Following The Leader


May 27, 2019 

I want to remind the Daily Text Nation that this week Paul’s letter to Titus is taking us into the realm of politics and religion, so we’ll spend the next four days in this one passage. If you haven’t already, I encourage you to first read or listen to the previous post called Take My Hand. 

Titus 3:1-8 (NLT)

Remind the believers to submit to the government and its officers. They should be obedient, always ready to do what is good. They must not slander anyone and must avoid quarreling. Instead, they should be gentle and show true humility to everyone. Once we, too, were foolish and disobedient. We were misled and became slaves to many lusts and pleasures. Our lives were full of evil and envy, and we hated each other. 

But when God our Savior revealed his kindness and love, he saved us, not because of the righteous things we had done, but because of his mercy. He washed away our sins, giving us a new birth and new life through the Holy Spirit. He generously poured out the Spirit upon us through Jesus Christ our Savior. Because of his grace he made us right in his sight and gave us confidence that we will inherit eternal life. 

This is a trustworthy saying, and I want you to insist on these teachings so that all who trust in God will devote themselves to doing good. These teachings are good and beneficial for everyone.


My junior year of college in 1992 was the first time I could vote for the President of the United States. It was also the first time ever my dad could vote for his leader. As a previous Green Card holder he could not vote in federal elections, but now he was a U.S. citizen. So we went to the polling place together, and my mom took pictures of:

The two of us signing in.
Getting our ballot.
Going behind the little partition.
Putting our ballot in the box.

As soon as we walked out the door, my father asked, “Son, who did you vote for?” We had cancelled each other out, and he wasn’t happy. Mom didn’t get a picture of that. “Not my president,” would become a common refrain between us.

“Remind the believers to submit to the government and its officers. They should be obedient, always ready to do what is good.” I read this text as a citizen of the United States where we celebrate the “peaceful transfer of power” and the phrase “submit to the government” can be safely championed or ignored based on which party is in power.

NT Wright reminds us that in a fallen society, before Jesus returns, we need some sort of civic order: “[All] societies need some regulation, some ordering, some structure of authority… and this ordering is no use unless everyone is, at least in principle, signed up to it…” A world without civic services, the ability to call 911, and laws to protect freedom and justice would be a world of chaos for a God who is a God of order. So yes, government and its officers is necessary. But…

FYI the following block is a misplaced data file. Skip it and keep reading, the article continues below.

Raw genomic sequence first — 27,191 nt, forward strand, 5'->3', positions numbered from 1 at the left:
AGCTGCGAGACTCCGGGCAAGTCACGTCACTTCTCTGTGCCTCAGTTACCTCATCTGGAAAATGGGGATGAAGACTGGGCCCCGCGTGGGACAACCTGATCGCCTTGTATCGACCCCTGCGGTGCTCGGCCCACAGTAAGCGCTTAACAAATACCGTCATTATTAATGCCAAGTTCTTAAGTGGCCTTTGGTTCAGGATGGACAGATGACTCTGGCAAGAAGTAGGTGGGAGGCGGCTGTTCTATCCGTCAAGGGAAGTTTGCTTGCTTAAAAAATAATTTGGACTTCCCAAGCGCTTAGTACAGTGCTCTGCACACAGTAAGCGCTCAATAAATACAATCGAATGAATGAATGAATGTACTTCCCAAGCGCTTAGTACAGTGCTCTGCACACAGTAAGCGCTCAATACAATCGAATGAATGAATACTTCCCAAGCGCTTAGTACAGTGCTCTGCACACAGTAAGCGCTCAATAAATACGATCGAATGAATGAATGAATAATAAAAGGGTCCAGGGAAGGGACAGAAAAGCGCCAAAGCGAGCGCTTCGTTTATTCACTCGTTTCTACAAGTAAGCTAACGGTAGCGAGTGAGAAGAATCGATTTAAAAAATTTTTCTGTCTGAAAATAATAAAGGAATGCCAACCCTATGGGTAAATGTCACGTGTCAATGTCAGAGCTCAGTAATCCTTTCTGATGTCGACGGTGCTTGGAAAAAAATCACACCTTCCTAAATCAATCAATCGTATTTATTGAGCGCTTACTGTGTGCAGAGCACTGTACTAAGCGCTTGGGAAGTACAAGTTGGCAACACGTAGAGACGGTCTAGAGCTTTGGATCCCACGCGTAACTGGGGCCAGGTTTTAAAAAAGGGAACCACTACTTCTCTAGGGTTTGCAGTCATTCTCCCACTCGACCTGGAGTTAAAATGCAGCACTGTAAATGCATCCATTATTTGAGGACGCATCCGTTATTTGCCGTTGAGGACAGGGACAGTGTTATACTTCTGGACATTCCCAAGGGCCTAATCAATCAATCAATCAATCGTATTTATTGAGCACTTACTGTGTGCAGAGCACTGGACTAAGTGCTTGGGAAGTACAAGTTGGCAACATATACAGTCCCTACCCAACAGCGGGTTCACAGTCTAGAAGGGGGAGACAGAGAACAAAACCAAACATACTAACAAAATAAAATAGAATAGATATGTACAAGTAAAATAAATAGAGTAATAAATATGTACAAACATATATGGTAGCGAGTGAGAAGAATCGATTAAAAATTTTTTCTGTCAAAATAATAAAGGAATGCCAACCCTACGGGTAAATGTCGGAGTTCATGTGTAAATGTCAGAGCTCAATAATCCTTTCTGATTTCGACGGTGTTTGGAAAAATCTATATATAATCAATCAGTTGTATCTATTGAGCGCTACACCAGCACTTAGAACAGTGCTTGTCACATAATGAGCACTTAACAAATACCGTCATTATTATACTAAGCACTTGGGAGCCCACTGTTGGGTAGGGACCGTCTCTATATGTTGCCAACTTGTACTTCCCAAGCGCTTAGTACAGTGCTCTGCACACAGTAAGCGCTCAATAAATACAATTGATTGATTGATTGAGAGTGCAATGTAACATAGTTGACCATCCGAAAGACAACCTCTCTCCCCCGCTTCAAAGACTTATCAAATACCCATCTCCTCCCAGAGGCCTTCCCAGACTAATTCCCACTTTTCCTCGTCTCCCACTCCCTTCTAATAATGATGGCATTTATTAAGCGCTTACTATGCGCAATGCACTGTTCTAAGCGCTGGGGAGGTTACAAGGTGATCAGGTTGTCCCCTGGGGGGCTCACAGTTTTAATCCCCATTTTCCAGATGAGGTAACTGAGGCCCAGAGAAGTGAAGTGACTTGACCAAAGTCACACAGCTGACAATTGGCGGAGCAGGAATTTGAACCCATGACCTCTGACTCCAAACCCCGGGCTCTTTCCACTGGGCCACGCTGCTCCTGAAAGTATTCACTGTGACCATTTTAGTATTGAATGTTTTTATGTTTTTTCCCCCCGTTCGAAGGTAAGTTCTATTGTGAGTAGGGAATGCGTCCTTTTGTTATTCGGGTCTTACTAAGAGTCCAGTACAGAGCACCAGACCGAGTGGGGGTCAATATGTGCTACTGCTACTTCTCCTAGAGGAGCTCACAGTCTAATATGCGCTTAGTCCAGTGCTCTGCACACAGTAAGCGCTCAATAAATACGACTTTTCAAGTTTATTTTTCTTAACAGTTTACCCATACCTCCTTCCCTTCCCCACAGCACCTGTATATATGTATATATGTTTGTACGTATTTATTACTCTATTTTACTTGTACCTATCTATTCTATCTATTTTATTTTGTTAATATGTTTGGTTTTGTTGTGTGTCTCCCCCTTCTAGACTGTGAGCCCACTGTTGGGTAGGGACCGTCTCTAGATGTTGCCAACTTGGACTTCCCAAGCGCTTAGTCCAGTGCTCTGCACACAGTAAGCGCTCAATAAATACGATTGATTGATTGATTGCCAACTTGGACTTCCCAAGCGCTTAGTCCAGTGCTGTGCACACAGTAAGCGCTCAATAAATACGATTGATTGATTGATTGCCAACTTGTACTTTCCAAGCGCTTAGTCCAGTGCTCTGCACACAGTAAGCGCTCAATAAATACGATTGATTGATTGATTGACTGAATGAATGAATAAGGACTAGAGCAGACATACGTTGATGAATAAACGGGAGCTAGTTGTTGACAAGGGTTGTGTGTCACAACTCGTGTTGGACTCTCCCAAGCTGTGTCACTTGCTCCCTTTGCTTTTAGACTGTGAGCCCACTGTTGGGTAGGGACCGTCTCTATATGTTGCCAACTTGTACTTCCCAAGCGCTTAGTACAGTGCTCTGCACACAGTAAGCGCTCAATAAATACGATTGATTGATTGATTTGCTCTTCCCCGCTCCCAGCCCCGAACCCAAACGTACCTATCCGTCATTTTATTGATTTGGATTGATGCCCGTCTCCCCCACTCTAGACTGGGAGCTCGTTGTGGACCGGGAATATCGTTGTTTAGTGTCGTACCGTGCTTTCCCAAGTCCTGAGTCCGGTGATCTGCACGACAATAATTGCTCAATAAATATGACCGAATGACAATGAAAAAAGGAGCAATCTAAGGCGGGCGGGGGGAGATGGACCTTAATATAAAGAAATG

But what about my Dad who was voting as an immigrant from Iraq, where he grew upin a time when his dear leader was chosen for him? How does “submit to the government and its officers,” translate when Sadaam Hussain is you government? Or Communists? Or Hitler?

What do we do with Martin Luther King, Jr.? He didn’t submit. If he had then his dream would have been a nightmare. Neither did the frontmen of the Revolutionary War. If they had followed this Scripture there would be no fireworks on the 4th of July. Were they wrong?

What’s going on when Paul writes this here (and in Romans)? Some scholars say Paul drops this line to protect the fragile minority of persecuted Christians in the midst of the anti-Christian Roman Empire. Submit to stay under the radar so to speak.There is some validity to this, but that can’t be the whole story.

If this statement from Paul is absolute, then the whole story of the Bible is frustratingly inconsistent with it. First of all, Paul says this kind of stuff from prison because he is not submitting to the government and so they kill him. If this statement is absolute then consider:

  • Midwives should have submitted to Pharaoh and killed all the Hebrew babies, including Moses.
  • Moses should have submitted to Pharaoh and just gone back to work.
  • Rahab should have submitted to the king of Jericho and turned over the Israelite spies.
  • Nathan should have submitted to King David and not called him out on his rape of Bathsheba.
  • Daniel should have submitted to King Darius and not been thrown in the lions den.
  • Shadrach, Meshach, and Abednego should have submitted to King Nebuchadnezzar and not been thrown in the furnace.
  • John the Baptist should have submitted to Herod and not lost his head.
  • Jesus should have submitted to Pontius Pilate and not been crucified.
  • John should have submitted to Caesar and not been imprisoned on Patmos.

So what is really going on here? What is the takeaway for us, and how do we put this text in its proper place today? We want it to be a black and white statement, but it isn’t. Especially when there are more non-submission stories in Bible than submission ones.

There’s confusion and danger here, so stay tuned because there’s a lot more to say. But here’s a good place to start regarding following the leader: Submit to one another out of reverence for Christ (Ephesians 5:21).

To be continued…


Jesus, I submit to you as my leader, knowing you will lead me along the right road. Amen.


What are your thoughts or concerns about politics and religion as we go down this road, and what is the Holy Spirit posibliity? 

For the awakening,
Omar Al-Rikabi


Omar Rikabi is a United Methodist Pastor serving in North Texas. When not telling stories, Omar likes to watch movies with his wife Jennifer, read books with his three daughters, and work in the kitchen cooking and grilling for family and friends. You follow him on Twitter @omarrikabi or visit his blog